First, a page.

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Scientists have discovered the key to long-lasting sexual desire, and it’s surprisingly simple
Keeping the flame ignited in a long-term relationship isn’t about tantra or buying her new lingerie (though those may not hurt either).
Instead, the secret to lasting sexual desire is something called responsiveness, researchers say.
Great! So…what the heck is that?
That’s when you show your partner that you value them—that you understand and appreciate their needs and support their goals, says study author Gurit Birnbaum, Ph.D., a psychology professor at the Interdisciplinary Center Herzliya in Israel.
“It signals to your partner that you are really concerned with their welfare and that they are special,” she says.
In a set of three studies published in the Journal of Personality and Social Psychology researchers first examined couples’ online and face-to-face communication. Then they had the participants record their sexual desire and how responsive they felt their partner was daily.
They discovered that a responsive partner made their partner feel special—and, for women in particular, the more responsive their partner was, the more sexually desirable they were.
If your significant other feels valued and cared for, she’ll appreciate you more—and that leads to more desire.
“Responsiveness conveys the impression that you feel your partner is worth pursuing, and thus engaging in sex feels like it’s improving an already valuable relationship,” Birnbaum says.
Why does responsiveness matter more to women?
The answer could be biological: “Women typically invest more in each offspring than men do, thus they have more to lose from a poor mating choice. Accordingly, they pay more attention than men do to a partner’s behavioural cues that indicate their willingness to invest in the relationship,” Birnbaum says.
So what can you do to be more responsive (and hopefully have more sex)? Simple: Follow these expert tips.
Don’t Play Defence
When you feel like your partner is criticising you or complaining about something you did, it’s natural to get defensive.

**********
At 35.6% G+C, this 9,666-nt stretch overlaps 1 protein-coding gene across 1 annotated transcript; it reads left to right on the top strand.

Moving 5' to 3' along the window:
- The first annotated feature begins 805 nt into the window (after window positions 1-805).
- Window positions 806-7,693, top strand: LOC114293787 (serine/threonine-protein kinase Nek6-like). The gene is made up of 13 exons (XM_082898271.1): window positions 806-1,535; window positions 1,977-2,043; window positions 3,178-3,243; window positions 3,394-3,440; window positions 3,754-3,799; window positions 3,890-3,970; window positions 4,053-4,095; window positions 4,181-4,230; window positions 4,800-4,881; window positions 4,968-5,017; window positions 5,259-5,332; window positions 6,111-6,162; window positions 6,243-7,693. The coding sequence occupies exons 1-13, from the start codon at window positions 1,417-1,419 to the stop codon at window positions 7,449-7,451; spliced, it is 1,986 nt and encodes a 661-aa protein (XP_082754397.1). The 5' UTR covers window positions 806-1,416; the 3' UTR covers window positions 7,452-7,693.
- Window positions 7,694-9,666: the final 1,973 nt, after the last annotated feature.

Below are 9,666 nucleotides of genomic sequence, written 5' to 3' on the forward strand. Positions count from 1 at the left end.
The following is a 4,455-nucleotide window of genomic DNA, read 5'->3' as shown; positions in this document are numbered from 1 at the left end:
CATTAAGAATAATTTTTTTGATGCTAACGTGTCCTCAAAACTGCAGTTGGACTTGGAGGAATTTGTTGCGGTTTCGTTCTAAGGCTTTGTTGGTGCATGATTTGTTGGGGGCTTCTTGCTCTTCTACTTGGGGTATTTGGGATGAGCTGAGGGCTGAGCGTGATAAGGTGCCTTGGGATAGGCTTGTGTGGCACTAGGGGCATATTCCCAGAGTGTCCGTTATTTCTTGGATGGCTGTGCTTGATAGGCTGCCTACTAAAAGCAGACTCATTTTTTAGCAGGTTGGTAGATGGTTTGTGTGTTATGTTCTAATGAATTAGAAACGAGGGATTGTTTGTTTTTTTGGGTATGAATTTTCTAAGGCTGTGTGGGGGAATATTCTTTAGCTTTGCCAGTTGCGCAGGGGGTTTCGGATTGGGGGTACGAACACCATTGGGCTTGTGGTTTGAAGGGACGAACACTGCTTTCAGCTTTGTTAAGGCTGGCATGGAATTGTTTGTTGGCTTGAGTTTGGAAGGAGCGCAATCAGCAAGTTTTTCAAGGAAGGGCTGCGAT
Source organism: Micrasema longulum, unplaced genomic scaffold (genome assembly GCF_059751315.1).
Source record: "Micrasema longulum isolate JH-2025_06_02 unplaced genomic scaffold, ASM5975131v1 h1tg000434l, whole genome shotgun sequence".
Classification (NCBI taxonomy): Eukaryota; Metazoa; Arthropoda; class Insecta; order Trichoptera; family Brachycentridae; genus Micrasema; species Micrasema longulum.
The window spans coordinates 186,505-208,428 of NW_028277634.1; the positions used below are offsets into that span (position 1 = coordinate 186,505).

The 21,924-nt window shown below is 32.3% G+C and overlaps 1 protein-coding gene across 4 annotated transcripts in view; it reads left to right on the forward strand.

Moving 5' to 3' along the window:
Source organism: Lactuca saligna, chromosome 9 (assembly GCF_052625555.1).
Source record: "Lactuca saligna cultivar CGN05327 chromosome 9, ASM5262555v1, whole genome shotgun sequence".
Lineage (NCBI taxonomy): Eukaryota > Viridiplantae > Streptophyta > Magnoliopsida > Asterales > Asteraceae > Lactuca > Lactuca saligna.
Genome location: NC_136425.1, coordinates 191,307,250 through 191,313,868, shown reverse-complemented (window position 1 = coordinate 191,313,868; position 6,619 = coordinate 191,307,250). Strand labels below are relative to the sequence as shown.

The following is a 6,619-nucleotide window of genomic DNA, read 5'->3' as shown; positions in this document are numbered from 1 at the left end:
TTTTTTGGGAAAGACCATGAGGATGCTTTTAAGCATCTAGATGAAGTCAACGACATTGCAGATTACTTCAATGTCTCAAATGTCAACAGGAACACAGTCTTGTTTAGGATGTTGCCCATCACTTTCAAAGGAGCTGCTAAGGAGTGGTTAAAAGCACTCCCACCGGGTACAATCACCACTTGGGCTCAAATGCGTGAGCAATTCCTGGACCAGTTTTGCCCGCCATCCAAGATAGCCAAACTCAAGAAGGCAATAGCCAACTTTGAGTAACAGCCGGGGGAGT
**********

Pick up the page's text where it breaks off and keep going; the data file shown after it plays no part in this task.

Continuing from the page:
But jumping in with, “That’s not what I meant,” or trying to explain yourself will only make things worse.
She doesn’t want an explanation—she wants you to acknowledge her feelings.
“She’s in some kind of pain and wants that pain attended to,” says Jonathan Shippey, a master certified Gottman Institute therapist. “See if you can figure out what kind of impact your actions had on her and what she’s feeling.”
If she’s irate, say, “I can tell you are really angry with this.” This validates her feelings, and once you do that, you can have a discussion about what happened.
Be a Witness
If you’re not sure how she’s feeling, rather than blurting out the first thing that comes to mind as a response, paraphrase what you think she said: “This is what I’m hearing…do I have that right?”
This helps in two ways.
First, it’s a method you can use to stall without being silent, giving you time to craft a thoughtful response.
More important, “it helps you show that you understand, and it slows things down and avoids unmanaged conflict or fighting,” Shippey says.
It may seem so simple, but it can be quite powerful, he adds.
Give Her Some Kind Of Response
Your girlfriend texts you in the morning. She’s having issues with her mom (again).
And you have NO clue what to say. Or maybe you think it’s better to stay silent—you don’t want to say the “wrong” thing and upset her.
“Communication is like an endless game of catch,” Shippey says. “If she throws the ball and you don’t throw it back, game over.”
In a situation where you’re uncertain what to respond with, he suggests something like, “I got your message. I’ll get back to you later.”
“Not responding is a response,” Shippey says. And not only will she spend the day wondering if you got her text or why you don’t care, “now she’s upset and suffering alone, rather than suffering with you,” he adds.
Send your initial response now, then be sure to get back to her or talk to her in person later in the day.